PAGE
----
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HP argues that virtualization is not the only step to do cloud, cloud is also for business critical applications, private cloud is not that secure, public cloud is not the cheapest and there are more than one way of doing cloud, HP in its new whitepaper tries to shed light on a few myths, which IT fraternity believes to be true. Let us see what they are:
Myth one: the public cloud is the most inexpensive way to procure IT services
HP agrees ‘public cloud is a relatively inexpensive “pay-as-you-use” model’, and that the starting price for standard on-demand instances with the Amazon EC2 Web service is less than a dime per hour based on system size, operating system, and locale. However, delivery from the public cloud is not always the cheapest than that delivered by internal IT. ‘For resources that are needed constantly, enterprises can actually reduce costs by leveraging other cloud models, such as shared resources delivered via a private cloud. In cases like this, the private cloud actually is more cost-efficient than even the pay-as-you-use public cloud model,” says the whitepaper.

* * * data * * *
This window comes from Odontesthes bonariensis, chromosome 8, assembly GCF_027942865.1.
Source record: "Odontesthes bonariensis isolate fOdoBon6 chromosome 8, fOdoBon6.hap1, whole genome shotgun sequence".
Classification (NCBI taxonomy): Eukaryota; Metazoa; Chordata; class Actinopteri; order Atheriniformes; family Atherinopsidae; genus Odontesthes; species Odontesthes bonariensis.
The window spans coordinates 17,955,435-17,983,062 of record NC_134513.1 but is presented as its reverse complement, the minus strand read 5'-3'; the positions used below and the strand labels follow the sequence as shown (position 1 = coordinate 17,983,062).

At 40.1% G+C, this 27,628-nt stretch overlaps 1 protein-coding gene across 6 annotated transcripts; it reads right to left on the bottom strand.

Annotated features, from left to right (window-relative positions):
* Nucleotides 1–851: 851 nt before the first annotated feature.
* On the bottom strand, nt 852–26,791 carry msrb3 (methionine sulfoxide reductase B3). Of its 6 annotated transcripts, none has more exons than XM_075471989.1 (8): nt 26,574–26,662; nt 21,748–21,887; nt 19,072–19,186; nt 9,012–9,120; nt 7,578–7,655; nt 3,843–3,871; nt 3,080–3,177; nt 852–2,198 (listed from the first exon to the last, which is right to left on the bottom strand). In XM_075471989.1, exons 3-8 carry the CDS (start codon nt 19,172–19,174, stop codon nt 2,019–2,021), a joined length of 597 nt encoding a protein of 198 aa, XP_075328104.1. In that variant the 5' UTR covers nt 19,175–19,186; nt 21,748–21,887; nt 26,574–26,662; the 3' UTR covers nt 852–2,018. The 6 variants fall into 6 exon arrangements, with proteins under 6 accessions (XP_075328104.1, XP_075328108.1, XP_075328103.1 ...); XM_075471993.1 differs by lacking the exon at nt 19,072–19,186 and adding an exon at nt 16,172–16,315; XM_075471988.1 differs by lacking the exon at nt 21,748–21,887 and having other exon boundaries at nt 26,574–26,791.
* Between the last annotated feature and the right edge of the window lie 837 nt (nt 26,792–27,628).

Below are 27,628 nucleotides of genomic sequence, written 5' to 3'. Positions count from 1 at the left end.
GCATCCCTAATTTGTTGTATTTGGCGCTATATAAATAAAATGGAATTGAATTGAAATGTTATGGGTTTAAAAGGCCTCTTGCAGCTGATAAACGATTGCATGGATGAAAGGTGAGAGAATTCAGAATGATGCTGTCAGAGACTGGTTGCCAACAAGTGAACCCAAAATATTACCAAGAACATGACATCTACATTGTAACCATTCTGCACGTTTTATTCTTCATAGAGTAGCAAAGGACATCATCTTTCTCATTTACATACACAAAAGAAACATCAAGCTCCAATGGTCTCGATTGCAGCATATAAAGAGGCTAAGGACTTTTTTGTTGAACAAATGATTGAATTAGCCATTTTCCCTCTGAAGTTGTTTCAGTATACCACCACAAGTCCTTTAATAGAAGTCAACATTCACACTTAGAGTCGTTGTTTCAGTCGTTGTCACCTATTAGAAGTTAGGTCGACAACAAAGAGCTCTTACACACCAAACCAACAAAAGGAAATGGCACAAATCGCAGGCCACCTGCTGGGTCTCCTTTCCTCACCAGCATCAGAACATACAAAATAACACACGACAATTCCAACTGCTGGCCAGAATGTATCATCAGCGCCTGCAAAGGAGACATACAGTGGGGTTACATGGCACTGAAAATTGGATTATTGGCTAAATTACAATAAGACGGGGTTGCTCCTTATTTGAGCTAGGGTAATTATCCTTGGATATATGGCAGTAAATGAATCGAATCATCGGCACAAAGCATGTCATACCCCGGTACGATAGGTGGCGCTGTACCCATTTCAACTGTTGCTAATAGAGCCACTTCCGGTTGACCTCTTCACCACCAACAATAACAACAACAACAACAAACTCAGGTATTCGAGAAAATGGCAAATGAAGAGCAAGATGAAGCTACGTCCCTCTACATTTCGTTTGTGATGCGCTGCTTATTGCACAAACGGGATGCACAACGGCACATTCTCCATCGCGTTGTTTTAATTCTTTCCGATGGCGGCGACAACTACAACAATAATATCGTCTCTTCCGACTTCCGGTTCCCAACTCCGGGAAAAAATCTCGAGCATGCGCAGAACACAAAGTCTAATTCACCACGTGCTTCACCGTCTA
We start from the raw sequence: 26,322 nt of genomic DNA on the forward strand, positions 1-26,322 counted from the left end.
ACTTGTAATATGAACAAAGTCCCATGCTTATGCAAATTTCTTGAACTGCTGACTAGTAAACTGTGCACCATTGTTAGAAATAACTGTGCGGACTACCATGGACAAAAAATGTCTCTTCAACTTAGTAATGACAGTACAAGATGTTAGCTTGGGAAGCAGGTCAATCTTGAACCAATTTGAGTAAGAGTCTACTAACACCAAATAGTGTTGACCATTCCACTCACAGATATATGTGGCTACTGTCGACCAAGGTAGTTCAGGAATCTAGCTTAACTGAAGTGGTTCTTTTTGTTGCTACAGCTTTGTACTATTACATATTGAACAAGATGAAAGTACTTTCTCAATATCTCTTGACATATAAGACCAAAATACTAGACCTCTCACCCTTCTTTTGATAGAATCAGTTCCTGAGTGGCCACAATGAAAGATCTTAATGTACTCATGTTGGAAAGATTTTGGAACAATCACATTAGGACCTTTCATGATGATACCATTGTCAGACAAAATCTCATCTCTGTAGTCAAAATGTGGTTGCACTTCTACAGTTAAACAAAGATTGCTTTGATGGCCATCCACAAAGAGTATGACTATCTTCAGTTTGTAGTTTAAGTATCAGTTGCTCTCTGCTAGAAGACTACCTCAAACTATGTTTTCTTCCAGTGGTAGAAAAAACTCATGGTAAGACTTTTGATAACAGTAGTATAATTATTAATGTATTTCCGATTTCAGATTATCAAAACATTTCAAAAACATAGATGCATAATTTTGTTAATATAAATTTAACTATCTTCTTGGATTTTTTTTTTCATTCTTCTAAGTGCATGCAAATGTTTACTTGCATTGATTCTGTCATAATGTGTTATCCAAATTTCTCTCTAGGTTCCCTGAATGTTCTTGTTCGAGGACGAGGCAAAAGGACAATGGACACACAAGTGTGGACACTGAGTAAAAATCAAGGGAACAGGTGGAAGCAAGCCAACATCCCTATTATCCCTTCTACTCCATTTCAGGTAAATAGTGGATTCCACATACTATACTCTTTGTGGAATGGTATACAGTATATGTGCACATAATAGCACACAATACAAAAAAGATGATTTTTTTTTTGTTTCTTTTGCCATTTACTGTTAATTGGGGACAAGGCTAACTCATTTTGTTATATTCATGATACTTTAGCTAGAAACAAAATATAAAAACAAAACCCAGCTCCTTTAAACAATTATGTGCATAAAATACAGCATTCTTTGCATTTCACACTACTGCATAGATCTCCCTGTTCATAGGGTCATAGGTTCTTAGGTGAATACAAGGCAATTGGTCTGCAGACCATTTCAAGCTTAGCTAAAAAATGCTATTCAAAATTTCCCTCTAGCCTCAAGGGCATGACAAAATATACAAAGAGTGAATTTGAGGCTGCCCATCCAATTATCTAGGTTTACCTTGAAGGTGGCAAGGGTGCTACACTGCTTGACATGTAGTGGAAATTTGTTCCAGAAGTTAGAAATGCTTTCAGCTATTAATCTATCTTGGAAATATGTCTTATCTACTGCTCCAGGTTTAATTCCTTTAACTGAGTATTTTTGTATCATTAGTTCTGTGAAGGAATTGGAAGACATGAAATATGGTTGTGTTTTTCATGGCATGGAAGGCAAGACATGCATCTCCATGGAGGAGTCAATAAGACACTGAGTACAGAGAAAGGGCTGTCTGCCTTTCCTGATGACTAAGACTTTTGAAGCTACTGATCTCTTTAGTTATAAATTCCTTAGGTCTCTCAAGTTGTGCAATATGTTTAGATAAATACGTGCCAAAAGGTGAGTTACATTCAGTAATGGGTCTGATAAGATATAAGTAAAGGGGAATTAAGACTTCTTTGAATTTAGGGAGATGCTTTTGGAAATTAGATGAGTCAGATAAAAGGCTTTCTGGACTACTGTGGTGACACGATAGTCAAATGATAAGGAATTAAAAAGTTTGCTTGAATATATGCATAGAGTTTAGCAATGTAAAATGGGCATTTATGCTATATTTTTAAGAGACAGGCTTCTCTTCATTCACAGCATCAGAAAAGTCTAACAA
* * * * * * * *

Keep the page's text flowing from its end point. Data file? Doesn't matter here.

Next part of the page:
Myth two: baby steps in virtualization are the only way to reach the cloud